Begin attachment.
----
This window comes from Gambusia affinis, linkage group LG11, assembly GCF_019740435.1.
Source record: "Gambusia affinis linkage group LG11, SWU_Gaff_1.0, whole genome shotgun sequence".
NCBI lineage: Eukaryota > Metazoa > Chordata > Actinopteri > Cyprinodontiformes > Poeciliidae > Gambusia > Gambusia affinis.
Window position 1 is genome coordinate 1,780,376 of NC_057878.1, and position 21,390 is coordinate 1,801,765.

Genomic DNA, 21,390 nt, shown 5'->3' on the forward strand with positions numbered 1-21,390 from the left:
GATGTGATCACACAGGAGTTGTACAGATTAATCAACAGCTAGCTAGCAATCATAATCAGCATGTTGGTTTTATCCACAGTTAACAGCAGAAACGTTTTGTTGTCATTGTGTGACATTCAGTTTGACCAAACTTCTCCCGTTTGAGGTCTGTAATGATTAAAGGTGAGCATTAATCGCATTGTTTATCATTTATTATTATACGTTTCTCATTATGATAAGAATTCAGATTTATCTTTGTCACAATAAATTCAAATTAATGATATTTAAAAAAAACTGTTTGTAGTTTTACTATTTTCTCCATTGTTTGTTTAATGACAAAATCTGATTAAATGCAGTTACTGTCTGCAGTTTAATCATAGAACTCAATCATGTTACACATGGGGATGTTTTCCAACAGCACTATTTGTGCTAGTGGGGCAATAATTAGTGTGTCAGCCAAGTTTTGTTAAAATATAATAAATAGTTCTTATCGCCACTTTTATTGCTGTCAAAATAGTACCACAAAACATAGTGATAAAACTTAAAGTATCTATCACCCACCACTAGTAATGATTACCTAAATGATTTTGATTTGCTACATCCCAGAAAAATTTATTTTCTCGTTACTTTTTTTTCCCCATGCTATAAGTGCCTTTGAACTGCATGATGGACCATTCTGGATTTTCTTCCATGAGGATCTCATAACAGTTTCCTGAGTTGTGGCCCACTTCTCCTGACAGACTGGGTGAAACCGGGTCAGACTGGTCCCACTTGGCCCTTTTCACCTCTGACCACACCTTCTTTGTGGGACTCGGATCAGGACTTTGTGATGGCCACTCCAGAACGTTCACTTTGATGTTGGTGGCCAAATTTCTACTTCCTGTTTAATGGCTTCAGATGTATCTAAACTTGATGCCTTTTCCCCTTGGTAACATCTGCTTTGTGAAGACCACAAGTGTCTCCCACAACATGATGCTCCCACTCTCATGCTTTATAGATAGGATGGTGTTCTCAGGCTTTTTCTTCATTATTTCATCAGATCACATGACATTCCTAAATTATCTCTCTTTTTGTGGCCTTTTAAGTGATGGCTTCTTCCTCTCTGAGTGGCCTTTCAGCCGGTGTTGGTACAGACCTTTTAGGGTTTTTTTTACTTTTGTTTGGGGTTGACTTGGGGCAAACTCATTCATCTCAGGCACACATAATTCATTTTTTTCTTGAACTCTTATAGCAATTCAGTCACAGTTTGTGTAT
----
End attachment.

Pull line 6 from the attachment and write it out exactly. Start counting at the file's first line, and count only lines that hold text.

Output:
GATGTGATCACACAGGAGTTGTACAGATTAATCAACAGCTAGCTAGCAATCATAATCAGCATGTTGGTTTTATCCACAGTTAACAGCAGAAACGTTTTGTTGTCATTGTGTGACATTCAGTTTGACCAAACTTCTCCCGTTTGAGGTCTGTAATGATTAAAGGTGAGCATTAATCGCATTGTTTATCATTTATTATTATACGTTTCTCATTATGATAAGAATTCAGATTTATCTTTGTCACAATAAATTCAAATTAATGATATTTAAAAAAAACTGTTTGTAGTTTTACTATTTTCTCCATTGTTTGTTTAATGACAAAATCTGATTAAATGCAGTTACTGTCTGCAGTTTAATCATAGAACTCAATCATGTTACACATGGGGATGTTTTCCAACAGCACTATTTGTGCTAGTGGGGCAATAATTAGTGTGTCAGCCAAGTTTTGTTAAAATATAATAAATAGTTCTTATCGCCACTTTTATTGCTGTCAAAATAGTACCACAAAACATAGTGATAAAACTTAAAGTATCTATCACCCACCACTAGTAATGATTACCTAAATGATTTTGATTTGCTACATCCCAGAAAAATTTATTTTCTCGTTACTTTTTTTTCCCCATGCTATAAGTGCCTTTGAACTGCATGATGGACCATTCTGGATTTTCTTCCATGAGGATCTCATAACAGTTTCCTGAGTTGTGGCCCACTTCTCCTGACAGACTGGGTGAAACCGGGTCAGACTGGTCCCACTTGGCCCTTTTCACCTCTGACCACACCTTCTTTGTGGGACTCGGATCAGGACTTTGTGATGGCCACTCCAGAACGTTCACTTTGATGTTGGTGGCCAAATTTCTACTTCCTGTTTAATGGCTTCAGATGTATCTAAACTTGATGCCTTTTCCCCTTGGTAACATCTGCTTTGTGAAGACCACAAGTGTCTCCCACAACATGATGCTCCCACTCTCATGCTTTATAGATAGGATGGTGTTCTCAGGCTTTTTCTTCATTATTTCATCAGATCACATGACATTCCTAAATTATCTCTCTTTTTGTGGCCTTTTAAGTGATGGCTTCTTCCTCTCTGAGTGGCCTTTCAGCCGGTGTTGGTACAGACCTTTTAGGGTTTTTTTTACTTTTGTTTGGGGTTGACTTGGGGCAAACTCATTCATCTCAGGCACACATAATTCATTTTTTTCTTGAACTCTTATAGCAATTCAGTCACAGTTTGTGTAT